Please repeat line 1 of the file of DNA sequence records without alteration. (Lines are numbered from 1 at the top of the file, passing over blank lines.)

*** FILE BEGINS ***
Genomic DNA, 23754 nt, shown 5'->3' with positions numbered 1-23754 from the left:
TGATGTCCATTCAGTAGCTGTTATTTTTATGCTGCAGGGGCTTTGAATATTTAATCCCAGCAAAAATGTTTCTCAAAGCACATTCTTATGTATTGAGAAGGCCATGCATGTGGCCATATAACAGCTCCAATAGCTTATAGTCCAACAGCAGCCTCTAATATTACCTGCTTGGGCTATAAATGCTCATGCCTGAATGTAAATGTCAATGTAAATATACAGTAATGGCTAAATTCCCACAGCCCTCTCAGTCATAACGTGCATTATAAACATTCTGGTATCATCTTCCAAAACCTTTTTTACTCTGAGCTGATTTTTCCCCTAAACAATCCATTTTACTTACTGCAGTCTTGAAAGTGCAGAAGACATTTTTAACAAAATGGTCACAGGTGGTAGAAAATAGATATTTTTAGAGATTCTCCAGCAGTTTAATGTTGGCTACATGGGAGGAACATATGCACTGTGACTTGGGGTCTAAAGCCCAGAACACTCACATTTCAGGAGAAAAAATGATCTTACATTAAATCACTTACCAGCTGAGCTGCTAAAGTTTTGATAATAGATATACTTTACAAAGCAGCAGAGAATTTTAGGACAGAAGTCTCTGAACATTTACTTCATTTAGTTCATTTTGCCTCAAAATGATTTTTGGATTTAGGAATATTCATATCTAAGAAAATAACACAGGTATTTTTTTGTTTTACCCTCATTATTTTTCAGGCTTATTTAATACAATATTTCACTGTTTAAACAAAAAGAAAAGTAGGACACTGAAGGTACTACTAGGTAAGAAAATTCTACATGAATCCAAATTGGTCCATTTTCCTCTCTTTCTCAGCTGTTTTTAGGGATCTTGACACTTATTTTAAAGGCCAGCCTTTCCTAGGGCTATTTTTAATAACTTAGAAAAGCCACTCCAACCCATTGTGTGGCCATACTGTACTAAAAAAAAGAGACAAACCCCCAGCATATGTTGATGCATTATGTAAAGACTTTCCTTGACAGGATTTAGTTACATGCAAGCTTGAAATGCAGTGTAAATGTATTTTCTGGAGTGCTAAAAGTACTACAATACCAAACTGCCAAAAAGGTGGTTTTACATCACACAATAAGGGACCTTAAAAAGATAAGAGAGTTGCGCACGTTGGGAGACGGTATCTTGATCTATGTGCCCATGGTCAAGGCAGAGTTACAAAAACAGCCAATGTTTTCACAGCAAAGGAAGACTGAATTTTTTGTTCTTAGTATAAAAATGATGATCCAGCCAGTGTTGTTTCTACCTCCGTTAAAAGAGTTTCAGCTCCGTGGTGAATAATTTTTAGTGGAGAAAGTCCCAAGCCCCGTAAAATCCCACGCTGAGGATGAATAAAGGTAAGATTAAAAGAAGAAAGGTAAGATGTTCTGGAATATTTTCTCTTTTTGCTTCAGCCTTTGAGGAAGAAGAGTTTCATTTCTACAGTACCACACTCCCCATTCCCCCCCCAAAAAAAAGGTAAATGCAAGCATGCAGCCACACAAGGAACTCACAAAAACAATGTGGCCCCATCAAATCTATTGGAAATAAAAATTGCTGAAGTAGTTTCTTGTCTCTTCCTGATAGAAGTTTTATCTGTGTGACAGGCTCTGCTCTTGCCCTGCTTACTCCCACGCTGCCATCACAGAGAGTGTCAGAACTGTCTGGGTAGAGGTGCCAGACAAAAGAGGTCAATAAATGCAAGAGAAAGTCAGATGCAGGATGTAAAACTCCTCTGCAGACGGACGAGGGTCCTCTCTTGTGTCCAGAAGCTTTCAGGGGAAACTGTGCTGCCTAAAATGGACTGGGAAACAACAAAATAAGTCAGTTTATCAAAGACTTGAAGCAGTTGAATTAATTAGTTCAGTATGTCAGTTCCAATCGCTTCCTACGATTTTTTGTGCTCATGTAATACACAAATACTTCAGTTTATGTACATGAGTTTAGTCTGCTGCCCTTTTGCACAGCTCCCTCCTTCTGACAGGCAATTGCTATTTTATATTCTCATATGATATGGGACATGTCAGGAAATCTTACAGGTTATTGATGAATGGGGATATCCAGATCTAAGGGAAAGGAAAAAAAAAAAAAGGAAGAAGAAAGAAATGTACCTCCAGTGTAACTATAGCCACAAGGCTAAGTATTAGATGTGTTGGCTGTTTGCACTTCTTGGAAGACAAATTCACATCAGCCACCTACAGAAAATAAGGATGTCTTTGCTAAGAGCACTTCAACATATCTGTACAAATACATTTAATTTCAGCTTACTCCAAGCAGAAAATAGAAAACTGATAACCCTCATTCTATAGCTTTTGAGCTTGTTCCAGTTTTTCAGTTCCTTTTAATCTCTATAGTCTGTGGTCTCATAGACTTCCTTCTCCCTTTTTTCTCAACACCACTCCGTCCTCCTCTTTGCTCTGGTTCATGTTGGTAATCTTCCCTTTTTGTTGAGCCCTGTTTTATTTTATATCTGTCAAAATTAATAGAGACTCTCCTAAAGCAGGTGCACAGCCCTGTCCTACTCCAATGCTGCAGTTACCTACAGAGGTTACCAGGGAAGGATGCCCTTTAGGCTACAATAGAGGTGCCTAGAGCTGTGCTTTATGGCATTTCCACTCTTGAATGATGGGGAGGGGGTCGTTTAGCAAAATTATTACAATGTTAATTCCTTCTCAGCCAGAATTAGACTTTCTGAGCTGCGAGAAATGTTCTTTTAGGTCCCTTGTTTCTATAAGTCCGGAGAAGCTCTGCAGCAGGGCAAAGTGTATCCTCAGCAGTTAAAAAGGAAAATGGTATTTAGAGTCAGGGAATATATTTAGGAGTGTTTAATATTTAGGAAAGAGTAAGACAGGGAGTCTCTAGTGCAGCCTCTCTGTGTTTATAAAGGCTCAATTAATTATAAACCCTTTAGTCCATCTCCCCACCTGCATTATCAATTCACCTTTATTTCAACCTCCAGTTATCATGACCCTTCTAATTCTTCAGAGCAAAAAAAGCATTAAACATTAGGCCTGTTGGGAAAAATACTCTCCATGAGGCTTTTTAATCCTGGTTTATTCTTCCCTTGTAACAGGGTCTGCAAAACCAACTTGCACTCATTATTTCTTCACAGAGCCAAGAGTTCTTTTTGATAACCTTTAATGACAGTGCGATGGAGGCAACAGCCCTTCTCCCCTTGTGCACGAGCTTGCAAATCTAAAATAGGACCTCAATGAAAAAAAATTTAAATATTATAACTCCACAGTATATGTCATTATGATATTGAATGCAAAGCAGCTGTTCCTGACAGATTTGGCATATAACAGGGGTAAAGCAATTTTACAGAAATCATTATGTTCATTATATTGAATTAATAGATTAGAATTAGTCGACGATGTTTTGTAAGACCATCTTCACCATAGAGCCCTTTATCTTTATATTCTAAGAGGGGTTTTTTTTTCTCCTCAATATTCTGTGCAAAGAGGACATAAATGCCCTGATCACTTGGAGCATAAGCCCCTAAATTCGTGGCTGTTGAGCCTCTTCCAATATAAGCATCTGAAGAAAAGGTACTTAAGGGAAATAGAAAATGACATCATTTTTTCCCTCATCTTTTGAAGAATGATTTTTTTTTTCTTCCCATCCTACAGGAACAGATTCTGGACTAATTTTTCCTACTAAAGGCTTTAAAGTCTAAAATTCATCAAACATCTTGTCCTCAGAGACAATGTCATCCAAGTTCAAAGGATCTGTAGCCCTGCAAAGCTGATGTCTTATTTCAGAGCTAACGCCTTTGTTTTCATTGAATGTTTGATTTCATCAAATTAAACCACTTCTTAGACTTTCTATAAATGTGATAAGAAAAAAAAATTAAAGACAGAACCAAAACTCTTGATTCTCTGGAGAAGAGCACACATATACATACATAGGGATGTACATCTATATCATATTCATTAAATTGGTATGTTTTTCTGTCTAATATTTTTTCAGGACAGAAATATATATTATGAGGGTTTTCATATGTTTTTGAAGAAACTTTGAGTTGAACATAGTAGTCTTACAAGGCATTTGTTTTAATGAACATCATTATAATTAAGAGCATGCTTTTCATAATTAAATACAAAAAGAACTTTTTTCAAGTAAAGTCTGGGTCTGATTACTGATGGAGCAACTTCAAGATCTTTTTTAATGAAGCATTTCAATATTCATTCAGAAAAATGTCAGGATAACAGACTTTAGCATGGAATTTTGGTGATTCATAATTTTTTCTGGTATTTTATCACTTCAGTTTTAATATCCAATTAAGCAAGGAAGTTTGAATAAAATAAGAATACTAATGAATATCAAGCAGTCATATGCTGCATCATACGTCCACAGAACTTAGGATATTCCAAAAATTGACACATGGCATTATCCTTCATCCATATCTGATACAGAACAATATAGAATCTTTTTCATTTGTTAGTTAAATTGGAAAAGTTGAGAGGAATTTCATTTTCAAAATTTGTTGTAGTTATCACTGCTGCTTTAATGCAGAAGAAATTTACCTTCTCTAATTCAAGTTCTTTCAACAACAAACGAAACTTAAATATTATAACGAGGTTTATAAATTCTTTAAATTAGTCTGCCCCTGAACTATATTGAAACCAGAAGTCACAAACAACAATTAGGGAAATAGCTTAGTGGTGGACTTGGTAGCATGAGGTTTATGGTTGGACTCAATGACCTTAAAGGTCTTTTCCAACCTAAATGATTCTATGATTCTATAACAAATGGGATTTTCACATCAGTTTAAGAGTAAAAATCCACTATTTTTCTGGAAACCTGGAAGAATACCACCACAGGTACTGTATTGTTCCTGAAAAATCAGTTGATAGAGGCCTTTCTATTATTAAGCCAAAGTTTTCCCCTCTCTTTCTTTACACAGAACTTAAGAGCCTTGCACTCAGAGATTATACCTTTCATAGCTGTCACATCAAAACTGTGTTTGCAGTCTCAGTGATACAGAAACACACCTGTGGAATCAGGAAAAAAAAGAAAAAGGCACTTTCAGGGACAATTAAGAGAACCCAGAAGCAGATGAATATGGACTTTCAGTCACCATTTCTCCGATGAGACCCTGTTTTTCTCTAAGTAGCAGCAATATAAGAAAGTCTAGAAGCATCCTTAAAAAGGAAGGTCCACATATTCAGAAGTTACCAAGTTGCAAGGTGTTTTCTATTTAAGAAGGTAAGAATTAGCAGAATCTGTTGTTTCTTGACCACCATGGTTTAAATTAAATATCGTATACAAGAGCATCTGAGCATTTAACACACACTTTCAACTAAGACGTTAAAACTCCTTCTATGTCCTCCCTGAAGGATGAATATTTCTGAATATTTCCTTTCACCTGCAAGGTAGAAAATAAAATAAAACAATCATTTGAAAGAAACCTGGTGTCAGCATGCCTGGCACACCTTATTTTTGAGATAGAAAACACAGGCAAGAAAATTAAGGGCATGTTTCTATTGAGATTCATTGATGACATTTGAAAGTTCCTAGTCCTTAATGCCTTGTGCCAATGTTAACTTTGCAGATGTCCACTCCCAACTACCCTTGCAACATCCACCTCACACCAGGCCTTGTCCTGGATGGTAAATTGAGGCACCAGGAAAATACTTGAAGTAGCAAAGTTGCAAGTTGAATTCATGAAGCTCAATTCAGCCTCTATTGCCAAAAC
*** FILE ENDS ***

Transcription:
Genomic DNA, 23754 nt, shown 5'->3' with positions numbered 1-23754 from the left: